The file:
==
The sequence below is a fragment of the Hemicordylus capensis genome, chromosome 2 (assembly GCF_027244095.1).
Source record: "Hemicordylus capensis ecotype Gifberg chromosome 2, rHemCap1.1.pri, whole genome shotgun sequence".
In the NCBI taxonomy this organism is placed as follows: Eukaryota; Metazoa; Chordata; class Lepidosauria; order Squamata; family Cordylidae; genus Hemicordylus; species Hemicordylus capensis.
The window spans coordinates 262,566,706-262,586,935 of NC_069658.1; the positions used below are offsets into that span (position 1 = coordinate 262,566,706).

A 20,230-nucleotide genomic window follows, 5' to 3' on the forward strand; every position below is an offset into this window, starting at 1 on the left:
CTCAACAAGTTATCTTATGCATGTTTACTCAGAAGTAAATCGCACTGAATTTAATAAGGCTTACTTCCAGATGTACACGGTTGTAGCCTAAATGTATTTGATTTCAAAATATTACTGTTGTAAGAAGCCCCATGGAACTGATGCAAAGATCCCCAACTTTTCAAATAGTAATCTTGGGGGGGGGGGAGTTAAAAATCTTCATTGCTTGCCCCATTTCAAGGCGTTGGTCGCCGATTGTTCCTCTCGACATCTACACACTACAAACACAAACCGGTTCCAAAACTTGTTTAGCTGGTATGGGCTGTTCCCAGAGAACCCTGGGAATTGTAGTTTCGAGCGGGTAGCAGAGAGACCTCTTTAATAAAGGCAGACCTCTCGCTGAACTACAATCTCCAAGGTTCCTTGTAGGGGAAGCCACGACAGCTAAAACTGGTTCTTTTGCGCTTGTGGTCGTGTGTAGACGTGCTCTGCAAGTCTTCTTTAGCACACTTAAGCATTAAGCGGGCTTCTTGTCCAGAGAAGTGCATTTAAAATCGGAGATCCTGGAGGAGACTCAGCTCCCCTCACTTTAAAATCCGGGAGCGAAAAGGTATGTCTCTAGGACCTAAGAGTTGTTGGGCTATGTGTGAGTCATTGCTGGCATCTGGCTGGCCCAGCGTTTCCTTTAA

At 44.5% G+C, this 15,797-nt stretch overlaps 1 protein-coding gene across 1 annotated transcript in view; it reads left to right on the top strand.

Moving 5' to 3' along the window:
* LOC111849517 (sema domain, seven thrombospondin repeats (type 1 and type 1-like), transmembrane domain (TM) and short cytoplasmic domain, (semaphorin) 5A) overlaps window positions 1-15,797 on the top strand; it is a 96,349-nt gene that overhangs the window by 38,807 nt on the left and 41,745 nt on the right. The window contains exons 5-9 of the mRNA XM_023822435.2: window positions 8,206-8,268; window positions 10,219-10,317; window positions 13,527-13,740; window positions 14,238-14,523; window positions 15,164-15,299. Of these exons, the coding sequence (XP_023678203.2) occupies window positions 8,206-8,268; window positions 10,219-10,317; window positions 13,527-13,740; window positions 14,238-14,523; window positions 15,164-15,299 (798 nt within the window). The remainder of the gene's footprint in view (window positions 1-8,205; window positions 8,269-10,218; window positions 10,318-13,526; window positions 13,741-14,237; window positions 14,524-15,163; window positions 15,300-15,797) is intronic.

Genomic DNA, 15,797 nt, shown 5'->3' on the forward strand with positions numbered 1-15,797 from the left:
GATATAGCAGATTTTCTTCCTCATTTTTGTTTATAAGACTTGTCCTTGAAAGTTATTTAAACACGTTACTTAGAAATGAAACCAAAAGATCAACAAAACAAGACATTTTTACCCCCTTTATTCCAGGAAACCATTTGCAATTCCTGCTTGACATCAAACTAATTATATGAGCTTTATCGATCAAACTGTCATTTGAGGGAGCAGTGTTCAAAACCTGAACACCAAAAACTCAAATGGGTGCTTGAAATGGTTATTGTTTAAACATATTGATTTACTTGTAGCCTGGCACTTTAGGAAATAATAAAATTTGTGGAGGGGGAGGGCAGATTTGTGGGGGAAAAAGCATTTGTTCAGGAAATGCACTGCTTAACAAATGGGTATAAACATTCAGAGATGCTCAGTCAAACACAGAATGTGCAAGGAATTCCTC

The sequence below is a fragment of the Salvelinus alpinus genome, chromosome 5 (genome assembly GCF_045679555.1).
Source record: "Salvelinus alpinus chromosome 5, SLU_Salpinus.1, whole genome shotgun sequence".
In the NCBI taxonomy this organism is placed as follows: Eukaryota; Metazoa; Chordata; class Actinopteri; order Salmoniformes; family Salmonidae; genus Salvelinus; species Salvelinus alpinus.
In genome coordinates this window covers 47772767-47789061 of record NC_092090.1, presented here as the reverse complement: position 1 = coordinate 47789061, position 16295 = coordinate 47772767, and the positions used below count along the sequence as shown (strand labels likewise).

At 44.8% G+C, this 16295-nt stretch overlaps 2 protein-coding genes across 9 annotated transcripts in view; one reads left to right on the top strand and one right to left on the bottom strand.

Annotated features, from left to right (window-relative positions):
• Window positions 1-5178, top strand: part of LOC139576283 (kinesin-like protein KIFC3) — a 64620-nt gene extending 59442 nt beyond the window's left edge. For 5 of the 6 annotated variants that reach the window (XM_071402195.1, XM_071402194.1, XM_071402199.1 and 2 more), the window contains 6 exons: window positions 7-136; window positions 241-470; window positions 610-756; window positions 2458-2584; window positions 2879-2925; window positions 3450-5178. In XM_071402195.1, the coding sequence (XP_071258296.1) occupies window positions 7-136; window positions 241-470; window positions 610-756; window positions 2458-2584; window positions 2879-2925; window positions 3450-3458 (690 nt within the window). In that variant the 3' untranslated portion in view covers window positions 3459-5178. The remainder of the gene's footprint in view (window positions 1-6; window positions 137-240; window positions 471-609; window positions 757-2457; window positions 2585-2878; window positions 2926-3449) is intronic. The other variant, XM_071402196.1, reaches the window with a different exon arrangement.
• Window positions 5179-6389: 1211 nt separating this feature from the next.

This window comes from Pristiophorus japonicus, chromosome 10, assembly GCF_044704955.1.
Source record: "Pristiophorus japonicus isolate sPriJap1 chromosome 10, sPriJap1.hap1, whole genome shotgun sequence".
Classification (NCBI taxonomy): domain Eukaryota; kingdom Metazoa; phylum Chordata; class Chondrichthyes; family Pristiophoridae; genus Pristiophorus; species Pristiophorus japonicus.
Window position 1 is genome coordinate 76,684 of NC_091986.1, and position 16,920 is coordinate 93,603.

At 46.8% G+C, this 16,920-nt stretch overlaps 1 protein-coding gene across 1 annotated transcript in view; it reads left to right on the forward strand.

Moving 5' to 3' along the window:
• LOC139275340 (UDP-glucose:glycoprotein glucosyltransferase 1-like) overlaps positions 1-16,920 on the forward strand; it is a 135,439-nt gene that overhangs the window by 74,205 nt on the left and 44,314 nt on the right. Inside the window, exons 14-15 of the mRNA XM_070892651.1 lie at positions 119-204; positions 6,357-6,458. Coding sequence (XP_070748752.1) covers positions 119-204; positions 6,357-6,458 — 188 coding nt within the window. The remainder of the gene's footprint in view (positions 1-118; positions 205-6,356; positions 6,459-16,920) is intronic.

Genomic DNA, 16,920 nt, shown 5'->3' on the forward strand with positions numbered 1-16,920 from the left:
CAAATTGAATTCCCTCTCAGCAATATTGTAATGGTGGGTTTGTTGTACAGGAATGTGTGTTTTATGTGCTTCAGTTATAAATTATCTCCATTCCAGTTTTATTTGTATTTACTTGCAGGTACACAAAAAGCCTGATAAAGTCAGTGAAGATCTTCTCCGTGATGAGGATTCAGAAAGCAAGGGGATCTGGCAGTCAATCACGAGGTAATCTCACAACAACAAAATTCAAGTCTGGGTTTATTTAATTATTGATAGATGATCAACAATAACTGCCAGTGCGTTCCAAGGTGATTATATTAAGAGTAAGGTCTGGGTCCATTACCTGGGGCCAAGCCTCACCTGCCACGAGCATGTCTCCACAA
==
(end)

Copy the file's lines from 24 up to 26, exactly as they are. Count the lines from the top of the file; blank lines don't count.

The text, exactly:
At 46.8% G+C, this 16,920-nt stretch overlaps 1 protein-coding gene across 1 annotated transcript in view; it reads left to right on the forward strand.

Moving 5' to 3' along the window:
• LOC139275340 (UDP-glucose:glycoprotein glucosyltransferase 1-like) overlaps positions 1-16,920 on the forward strand; it is a 135,439-nt gene that overhangs the window by 74,205 nt on the left and 44,314 nt on the right. Inside the window, exons 14-15 of the mRNA XM_070892651.1 lie at positions 119-204; positions 6,357-6,458. Coding sequence (XP_070748752.1) covers positions 119-204; positions 6,357-6,458 — 188 coding nt within the window. The remainder of the gene's footprint in view (positions 1-118; positions 205-6,356; positions 6,459-16,920) is intronic.